He always liked to finish his letters on a happy note.

He fetched a sheet of boxwood, lit another candle and laid the letter face down on the wood. A quick rub with the back of a spoon transferred the ink, and thirty dollars and enough figs to make you really ill were as good as in the bank.

He'd drop it into Mr Cripslock tonight, pick up the copies after a leisurely lunch tomorrow, and with any luck should have them all away by the middle of the week.

William put on his coat, wrapped the wood block carefully in some waxed paper and stepped out into the freezing night.

The world is made up of four elements: Earth, Air, Fire and Water. This is a fact well known even to Corporal Nobbs. It's also wrong. There's a fifth element, and generally it's called Surprise.

For example, the dwarfs found out how to turn lead into gold by doing it the hard way. The difference between that and the easy way is that the hard way works.

The dwarfs dwarfhandled their overloaded, creaking cart along the street, peering ahead in fog. Ice formed on the cart and hung from their beards.

All it needed was one frozen puddle.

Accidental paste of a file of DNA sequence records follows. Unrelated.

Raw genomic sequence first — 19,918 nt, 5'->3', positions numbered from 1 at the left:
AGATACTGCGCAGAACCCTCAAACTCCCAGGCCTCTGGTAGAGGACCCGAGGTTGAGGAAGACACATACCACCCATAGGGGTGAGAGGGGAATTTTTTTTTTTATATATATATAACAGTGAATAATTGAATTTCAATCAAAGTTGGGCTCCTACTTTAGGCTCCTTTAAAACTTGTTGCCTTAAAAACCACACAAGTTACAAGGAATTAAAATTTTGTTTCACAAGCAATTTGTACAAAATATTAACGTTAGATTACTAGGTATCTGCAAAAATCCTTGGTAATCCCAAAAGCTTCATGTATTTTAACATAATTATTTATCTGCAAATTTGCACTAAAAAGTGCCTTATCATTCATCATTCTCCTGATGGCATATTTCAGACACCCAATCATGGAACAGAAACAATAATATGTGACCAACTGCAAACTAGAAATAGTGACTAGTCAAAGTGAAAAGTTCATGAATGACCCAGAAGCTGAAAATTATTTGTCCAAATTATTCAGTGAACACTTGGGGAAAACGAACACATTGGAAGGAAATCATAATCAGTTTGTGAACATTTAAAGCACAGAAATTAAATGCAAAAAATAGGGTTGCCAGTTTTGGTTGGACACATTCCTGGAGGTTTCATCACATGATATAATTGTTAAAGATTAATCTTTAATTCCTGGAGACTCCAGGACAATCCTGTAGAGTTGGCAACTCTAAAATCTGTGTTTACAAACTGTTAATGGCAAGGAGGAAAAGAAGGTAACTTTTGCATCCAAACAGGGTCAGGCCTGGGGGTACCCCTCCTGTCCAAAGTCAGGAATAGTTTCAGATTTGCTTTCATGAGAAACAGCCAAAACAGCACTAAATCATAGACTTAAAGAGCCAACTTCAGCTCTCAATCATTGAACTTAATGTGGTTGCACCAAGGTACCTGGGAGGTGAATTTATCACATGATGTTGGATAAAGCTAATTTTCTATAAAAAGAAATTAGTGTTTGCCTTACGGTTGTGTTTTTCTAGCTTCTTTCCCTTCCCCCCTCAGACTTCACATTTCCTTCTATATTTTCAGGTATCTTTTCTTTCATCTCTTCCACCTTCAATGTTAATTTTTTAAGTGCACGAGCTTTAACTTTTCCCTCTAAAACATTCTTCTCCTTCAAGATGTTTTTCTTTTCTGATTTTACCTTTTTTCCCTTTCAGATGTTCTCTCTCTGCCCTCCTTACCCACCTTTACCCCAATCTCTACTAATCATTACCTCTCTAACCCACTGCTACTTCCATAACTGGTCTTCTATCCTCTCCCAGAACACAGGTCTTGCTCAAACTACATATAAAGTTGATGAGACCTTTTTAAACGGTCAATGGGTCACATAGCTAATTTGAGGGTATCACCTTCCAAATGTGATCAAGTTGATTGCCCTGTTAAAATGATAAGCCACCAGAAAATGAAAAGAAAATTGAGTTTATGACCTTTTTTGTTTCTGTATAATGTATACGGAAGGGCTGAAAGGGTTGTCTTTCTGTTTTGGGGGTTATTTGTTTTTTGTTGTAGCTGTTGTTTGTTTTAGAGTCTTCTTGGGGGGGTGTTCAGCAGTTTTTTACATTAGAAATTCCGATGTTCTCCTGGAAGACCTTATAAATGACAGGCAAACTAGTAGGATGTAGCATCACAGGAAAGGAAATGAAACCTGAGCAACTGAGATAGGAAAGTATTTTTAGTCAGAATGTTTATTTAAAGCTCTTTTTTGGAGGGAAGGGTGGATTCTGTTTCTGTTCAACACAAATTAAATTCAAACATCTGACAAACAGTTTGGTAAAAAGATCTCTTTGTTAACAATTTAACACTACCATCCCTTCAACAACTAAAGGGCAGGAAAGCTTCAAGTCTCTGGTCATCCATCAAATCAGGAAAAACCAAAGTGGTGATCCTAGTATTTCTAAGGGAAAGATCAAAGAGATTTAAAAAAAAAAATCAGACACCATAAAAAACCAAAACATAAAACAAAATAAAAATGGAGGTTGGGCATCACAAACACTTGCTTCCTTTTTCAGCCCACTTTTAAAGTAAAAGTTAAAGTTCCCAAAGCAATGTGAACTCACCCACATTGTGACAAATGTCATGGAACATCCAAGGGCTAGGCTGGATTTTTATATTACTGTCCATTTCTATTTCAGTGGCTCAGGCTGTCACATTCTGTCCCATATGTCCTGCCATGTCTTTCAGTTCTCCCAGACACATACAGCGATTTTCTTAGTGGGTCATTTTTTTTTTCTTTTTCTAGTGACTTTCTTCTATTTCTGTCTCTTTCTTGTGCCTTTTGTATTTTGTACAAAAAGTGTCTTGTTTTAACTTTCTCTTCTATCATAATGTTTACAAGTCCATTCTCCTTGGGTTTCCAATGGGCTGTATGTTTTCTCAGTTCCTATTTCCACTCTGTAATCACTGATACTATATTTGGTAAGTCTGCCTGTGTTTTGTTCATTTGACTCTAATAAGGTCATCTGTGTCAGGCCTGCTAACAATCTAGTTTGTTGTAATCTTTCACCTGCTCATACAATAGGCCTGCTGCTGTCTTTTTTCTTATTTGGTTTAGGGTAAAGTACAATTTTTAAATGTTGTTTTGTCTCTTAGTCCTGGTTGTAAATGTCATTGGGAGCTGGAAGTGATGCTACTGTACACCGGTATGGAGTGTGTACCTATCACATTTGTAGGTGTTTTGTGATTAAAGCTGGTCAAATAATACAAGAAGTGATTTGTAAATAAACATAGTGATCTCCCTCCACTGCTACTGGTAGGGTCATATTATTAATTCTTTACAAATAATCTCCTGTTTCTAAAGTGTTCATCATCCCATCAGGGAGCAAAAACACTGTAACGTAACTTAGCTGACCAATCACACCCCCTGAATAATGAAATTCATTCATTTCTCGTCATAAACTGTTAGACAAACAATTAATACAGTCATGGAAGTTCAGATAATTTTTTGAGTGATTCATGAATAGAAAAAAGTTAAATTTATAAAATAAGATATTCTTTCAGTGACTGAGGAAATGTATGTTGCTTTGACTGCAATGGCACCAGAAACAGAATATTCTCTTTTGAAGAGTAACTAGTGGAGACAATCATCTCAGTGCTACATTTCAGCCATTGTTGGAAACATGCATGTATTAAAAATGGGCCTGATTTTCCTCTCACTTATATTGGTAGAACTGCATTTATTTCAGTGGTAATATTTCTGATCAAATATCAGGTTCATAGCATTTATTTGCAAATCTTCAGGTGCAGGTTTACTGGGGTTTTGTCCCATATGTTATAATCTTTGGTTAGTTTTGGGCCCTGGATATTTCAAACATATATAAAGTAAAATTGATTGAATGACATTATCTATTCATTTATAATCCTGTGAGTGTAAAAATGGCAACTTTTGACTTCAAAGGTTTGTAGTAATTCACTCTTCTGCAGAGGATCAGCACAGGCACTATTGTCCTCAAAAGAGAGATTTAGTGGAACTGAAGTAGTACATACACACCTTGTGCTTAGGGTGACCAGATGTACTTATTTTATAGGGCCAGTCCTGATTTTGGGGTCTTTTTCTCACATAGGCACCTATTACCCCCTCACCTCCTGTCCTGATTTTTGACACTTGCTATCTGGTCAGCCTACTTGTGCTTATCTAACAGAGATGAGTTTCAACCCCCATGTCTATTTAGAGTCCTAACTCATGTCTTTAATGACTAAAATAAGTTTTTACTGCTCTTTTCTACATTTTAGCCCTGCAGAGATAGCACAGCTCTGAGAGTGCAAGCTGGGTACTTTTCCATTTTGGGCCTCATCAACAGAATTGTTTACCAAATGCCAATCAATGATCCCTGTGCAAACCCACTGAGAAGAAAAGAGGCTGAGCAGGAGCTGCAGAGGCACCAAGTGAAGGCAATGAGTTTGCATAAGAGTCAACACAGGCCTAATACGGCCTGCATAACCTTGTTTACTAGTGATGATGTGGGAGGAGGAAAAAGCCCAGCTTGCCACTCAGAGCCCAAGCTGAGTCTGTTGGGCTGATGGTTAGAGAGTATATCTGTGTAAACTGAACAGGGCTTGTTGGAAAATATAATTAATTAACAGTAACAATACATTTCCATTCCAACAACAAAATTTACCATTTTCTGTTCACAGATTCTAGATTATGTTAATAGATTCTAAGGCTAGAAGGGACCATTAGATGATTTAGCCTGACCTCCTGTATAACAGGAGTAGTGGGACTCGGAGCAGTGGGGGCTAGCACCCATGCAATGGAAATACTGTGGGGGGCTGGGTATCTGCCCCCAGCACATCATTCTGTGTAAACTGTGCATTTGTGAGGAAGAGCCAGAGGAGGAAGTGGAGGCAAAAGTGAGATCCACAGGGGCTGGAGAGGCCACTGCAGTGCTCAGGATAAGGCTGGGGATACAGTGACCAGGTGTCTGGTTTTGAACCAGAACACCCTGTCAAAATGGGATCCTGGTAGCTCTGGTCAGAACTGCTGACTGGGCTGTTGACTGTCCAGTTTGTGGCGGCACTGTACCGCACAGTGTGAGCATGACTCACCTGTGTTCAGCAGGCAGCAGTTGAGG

Good old Dame Fortune. You can depend on her.

The fog closed in, making every light a dim glow and muffling all sounds. It was clear to Sergeant Colon and Corporal Nobbs that no barbarian horde would be including the invasion of Ankh-Morpork in their travel plans for this evening. The watchmen didn't blame them.

They closed the gates. This was not the ominous activity that it might appear, since the keys had been lost long ago and latecomers usually threw gravel at the windows of the houses built on top of the wall until they found a friend to lift the bar. It was assumed that foreign invaders wouldn't know which windows to throw gravel at.

Then the two watchmen trailed through the slush and muck to the Water Gate, by which the river Ankh had the good fortune to enter the city. The water was invisible in the dark, but the occasional ghostly shape of an ice floe drifted past below the parapet.

'Hang on,' said Nobby, as they laid hands on the windlass of the portcullis. 'There's someone down there.'

'In the river?' said Colon.

He listened. There was the creak of an oar, far below.

Sergeant Colon cupped his hands around his mouth and issued the traditional policeman's cry of challenge.

'Oi! You!'